Seeing as we've broached the topic of prices, Vardy warns galleries against artificially raising them for a fair so they can give discounts in case someone asks, or for any other reason. For one thing, experienced collectors know when someone's jacking up prices and will avoid those galleries (and tell their friends to avoid them as well). Pricing and selling art is not a game. If a gallery is willing to discount a certain amount, they should establish that amount ahead of time, and be clear about what conditions might warrant it. They should also be able to explain clearly and concisely to any customer who asks why a price is what it is and if asked, what flexibility they may or may not have in terms of discounts. Waffling around about money is never good. Established dealers who've been in business for years typically have only one price no matter where they show their art-- especially when they exhibit artists who are represented by multiple galleries.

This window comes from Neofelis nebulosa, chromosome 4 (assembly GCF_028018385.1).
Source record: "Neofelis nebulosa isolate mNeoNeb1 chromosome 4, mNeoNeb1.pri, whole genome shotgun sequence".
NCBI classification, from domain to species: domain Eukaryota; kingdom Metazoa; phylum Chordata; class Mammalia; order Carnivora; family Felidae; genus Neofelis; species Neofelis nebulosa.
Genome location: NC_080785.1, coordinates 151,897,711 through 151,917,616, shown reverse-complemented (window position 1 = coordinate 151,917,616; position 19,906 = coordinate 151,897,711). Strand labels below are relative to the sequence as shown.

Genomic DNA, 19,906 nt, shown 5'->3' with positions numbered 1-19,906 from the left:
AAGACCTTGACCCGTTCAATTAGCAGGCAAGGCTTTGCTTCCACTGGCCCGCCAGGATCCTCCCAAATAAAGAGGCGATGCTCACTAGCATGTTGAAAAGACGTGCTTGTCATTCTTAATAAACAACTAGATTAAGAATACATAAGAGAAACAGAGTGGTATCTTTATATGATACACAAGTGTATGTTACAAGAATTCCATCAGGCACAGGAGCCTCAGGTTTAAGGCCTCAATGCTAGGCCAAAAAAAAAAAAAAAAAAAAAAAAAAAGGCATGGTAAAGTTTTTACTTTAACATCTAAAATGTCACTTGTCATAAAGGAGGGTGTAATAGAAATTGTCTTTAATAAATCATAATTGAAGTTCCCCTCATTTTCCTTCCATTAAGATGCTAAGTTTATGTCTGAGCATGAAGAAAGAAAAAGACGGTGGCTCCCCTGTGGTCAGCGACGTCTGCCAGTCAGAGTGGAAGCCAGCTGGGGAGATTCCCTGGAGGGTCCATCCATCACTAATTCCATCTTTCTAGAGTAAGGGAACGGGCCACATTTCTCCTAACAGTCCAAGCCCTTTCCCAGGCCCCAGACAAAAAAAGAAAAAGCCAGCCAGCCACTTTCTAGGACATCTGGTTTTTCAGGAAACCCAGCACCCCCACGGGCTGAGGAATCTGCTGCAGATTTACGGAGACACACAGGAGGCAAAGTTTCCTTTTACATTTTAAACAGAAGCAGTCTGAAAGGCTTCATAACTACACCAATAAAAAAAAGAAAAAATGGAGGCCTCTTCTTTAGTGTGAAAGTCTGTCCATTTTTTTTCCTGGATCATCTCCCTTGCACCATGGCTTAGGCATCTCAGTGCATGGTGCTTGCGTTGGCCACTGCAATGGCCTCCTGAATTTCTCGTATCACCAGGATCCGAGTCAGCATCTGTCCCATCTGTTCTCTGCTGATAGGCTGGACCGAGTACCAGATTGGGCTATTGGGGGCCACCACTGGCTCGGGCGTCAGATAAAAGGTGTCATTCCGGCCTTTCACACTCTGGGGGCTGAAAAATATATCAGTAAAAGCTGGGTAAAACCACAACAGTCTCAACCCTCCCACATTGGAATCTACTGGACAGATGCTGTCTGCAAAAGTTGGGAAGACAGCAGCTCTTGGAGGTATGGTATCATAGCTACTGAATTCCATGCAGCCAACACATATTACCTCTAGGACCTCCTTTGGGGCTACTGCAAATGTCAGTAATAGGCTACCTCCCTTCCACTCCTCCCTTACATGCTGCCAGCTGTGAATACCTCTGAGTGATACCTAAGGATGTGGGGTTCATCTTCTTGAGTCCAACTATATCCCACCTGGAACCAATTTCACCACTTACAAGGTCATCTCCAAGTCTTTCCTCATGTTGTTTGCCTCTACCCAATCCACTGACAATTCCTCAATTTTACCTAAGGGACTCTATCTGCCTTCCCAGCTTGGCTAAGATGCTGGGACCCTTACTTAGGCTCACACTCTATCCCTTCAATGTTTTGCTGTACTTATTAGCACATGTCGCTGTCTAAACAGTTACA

Regarding sold art, galleries need to know exactly what services a fair provides in terms of packing, shipping, handling and storage, and should be prepared to discuss and explain all storage and transport options to anyone who asks. Having a sale unravel due to shipping concerns is never good. Many dealers solve the problem by taking sold art home with them and then shipping it to buyers from their galleries. Whatever the arrangements, galleries should cover the shipping costs unless buyers request special handling. They should also be prepared to deliver and install work at the homes or offices of buyers who live in the area of a fair. Being able to install art locally is a plus, not only in terms of convenience for the buyers, but also because this gives the gallery a chance to get to know them better and see what else they collect... or what their friends might collect.